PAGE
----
Security frameworks

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Security frameworks

The basis of all security work within ISO is ISO 7498-2, the OSI Security Architecture. This standard provides text and definitions that cover the following:

  1. security attacks relevant to Open System,
  2. general architectural elements that can be used to thwart such attacks, and
  3. circumstances under which the security elements can be used.

Such a document is, by its very nature, broad in scope and covers principles rather than detailed solutions. It leaves a wide latitude as to which elements can be used and where specific threats can be met.

SC21/WG1 is currently developing a multipart standard which consists of Security Framework documents. Each part aims to provide comprehensive and consistent coverage of each specific security functional area and to define the range of mechanisms that can be used to support each security service. The following Frameworks are developed within WG1:

  1. Framework Overview

    This document provides the glue that binds the other frameworks together. That is:

    This document is currently a Committee Draft.

  2. Guide to Open System Security

    This document provides an overview of all known and relevant Security activities. It is a document similar in scope to this report and is one of the report's primary sources.

    Currently, this document is a Working Draft and is maintained as a living document.

  3. Authentication Framework

    This framework was the first framework to be advanced to CD status (August 1990) and was quickly progressed to DIS. But, it has since stalled, its editor has resigned, and the timetable for its progression to IS is clouded in doubt.

    This document describes all aspects of Authentication (e.g., a remote logon) as these apply to Open Systems. In particular,

  4. Access Control Framework

    This framework is currently a DIS. This document defines the basic concepts of Access Control and proposes an abstract model for access control, i.e., all actions subject to Access Control must be validated by an Access Enforcement Function (AEF). This function invokes the Access Decision Function which decides if a given action must be carried out or not.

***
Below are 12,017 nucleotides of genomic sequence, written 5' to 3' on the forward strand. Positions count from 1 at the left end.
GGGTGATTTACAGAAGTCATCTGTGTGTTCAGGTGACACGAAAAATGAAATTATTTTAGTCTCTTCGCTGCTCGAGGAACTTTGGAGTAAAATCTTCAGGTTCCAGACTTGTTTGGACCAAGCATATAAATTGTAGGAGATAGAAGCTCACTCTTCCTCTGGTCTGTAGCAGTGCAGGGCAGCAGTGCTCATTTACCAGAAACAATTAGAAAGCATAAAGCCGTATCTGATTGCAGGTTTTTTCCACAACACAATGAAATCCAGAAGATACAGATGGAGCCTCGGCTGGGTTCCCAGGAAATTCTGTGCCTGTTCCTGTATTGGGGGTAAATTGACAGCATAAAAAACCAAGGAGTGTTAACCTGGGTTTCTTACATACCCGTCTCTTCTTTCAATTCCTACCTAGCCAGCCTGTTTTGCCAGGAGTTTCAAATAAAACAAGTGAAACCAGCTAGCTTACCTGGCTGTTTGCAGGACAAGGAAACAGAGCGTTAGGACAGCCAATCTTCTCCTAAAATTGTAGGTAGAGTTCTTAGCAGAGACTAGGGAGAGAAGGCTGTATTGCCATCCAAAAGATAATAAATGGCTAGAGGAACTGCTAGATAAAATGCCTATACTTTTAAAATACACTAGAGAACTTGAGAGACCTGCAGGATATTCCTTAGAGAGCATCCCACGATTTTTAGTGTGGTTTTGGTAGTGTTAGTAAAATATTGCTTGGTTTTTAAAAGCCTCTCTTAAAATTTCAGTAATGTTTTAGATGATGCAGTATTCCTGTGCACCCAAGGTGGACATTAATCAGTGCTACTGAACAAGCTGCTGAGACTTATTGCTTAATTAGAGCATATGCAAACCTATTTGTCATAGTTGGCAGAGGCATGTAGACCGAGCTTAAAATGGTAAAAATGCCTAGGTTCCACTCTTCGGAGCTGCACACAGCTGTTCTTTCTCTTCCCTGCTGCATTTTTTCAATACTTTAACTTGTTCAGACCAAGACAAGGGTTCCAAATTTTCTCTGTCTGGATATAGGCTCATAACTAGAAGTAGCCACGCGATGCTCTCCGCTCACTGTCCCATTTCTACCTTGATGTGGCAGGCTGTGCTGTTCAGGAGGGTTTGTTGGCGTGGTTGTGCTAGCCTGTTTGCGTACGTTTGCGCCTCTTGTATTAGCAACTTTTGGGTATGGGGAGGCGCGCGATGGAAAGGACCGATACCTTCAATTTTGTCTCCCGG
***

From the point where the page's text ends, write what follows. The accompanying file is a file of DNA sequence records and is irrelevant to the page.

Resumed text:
5. Non-Repudiation Framework

    This framework describes all aspects of Non-repudiation in Open Systems. This includes the concept of a data recipient being provided with a proof of origin and the concept of a data sender being provided with a proof of delivery.

    It was progressed to CD in December of 1992 (London).

  6. Integrity Framework

    This framework addresses, mainly, the aspect of data integrity. I.e., ensuring that unauthorized data changes are either not allowed (e.g., Access Control) or detectable (e.g., cryptographic checksums over non-secure media).

    This document was advanced to CD in December 1992 (London).

  7. Confidentiality Framework

    This framework mirrors the previous one both in scope and status (was advanced to CD in December 1992, London).

    It addresses all aspects of Confidentiality in Open Systems (i.e., mainly how to protect sensitive information cryptographically, by Access Control, or by other means), identifies possible classes of confidentiality mechanisms, defines the services and the abstract data types needed for each Confidentiality mechanism, and addresses the interaction of Confidentiality with other security services and mechanisms.

next up previous contents
Next: WG4: OSI Management Up: Security work within Previous: Security work within

John Barkley
Fri Oct 7 16:17:21 EDT 1994